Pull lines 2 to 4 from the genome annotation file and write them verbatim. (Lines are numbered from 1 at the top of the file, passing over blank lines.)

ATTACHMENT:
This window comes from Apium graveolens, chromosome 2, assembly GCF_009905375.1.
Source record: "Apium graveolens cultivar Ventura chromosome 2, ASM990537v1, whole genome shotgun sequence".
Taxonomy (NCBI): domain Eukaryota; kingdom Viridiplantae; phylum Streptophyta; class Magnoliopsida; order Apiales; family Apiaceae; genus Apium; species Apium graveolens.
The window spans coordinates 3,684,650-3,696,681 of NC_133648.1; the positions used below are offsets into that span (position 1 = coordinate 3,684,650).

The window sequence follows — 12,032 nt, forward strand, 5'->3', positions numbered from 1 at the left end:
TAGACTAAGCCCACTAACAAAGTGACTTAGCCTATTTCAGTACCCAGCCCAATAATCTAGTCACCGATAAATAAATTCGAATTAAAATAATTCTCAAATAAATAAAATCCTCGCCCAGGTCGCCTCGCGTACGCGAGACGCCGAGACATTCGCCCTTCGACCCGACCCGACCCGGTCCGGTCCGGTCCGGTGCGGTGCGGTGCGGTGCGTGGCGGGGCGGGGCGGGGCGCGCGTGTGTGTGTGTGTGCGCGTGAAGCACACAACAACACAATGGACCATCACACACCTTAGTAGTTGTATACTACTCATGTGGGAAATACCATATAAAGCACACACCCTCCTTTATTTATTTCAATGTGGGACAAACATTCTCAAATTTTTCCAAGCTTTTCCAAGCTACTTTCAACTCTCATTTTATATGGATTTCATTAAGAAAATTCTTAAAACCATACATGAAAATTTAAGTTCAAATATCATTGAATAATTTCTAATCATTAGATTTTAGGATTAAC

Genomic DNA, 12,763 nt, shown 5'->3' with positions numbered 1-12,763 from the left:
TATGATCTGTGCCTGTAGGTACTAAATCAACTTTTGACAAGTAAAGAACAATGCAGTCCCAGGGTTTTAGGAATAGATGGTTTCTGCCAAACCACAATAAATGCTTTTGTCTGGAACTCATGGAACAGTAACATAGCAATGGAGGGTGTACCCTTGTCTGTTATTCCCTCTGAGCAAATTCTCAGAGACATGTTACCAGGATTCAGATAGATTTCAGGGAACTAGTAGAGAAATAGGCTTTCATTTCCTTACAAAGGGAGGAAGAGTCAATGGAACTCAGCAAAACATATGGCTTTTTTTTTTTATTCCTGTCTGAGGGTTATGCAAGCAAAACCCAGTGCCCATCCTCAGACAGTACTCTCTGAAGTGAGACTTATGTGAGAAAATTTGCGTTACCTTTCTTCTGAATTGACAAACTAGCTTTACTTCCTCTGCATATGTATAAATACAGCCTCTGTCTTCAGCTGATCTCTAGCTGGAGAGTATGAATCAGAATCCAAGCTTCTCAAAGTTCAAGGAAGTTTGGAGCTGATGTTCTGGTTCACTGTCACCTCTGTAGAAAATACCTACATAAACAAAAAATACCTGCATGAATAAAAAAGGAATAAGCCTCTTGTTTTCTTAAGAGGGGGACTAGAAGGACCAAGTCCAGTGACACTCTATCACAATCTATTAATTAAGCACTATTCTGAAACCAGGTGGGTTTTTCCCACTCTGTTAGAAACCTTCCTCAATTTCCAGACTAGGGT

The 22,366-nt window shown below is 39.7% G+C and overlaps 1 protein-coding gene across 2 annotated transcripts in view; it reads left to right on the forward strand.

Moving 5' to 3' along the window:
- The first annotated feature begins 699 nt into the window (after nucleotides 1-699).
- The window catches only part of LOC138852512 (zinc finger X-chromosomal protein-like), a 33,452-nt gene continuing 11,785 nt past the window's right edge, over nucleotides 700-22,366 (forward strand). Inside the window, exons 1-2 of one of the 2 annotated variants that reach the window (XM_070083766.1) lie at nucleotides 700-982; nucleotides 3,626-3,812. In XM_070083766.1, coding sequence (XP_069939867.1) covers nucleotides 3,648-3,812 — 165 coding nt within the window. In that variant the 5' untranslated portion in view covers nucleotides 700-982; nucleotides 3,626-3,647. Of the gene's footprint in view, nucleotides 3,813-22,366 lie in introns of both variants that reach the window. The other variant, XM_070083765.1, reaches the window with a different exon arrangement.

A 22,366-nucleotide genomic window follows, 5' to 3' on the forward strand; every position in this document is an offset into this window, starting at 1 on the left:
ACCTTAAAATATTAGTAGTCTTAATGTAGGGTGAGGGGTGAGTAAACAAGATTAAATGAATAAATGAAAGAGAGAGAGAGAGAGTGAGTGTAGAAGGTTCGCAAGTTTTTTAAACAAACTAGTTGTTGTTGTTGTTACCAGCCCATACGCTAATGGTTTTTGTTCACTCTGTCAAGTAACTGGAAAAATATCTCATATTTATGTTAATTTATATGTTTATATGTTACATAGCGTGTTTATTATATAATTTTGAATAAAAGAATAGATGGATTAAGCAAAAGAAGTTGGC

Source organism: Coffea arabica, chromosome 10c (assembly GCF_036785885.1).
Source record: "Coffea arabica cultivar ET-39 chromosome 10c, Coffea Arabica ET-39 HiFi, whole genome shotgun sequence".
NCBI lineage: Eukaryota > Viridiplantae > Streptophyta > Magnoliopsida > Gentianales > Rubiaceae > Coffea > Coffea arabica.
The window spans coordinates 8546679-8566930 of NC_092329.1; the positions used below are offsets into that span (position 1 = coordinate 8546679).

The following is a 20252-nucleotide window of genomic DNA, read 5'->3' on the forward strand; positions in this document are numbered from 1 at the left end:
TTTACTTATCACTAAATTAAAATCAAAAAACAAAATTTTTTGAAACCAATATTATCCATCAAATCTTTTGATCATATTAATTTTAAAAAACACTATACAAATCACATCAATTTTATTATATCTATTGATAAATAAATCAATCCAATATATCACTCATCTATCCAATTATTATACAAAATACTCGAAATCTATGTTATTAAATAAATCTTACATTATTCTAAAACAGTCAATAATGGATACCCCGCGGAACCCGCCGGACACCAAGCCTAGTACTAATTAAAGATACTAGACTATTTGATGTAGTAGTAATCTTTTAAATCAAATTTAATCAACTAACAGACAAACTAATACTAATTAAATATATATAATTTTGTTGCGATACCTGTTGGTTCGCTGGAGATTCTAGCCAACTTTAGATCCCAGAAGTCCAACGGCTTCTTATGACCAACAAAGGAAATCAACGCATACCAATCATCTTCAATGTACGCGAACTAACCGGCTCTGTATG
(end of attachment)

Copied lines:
Source record: "Apium graveolens cultivar Ventura chromosome 2, ASM990537v1, whole genome shotgun sequence".
Taxonomy (NCBI): domain Eukaryota; kingdom Viridiplantae; phylum Streptophyta; class Magnoliopsida; order Apiales; family Apiaceae; genus Apium; species Apium graveolens.
The window spans coordinates 3,684,650-3,696,681 of NC_133648.1; the positions used below are offsets into that span (position 1 = coordinate 3,684,650).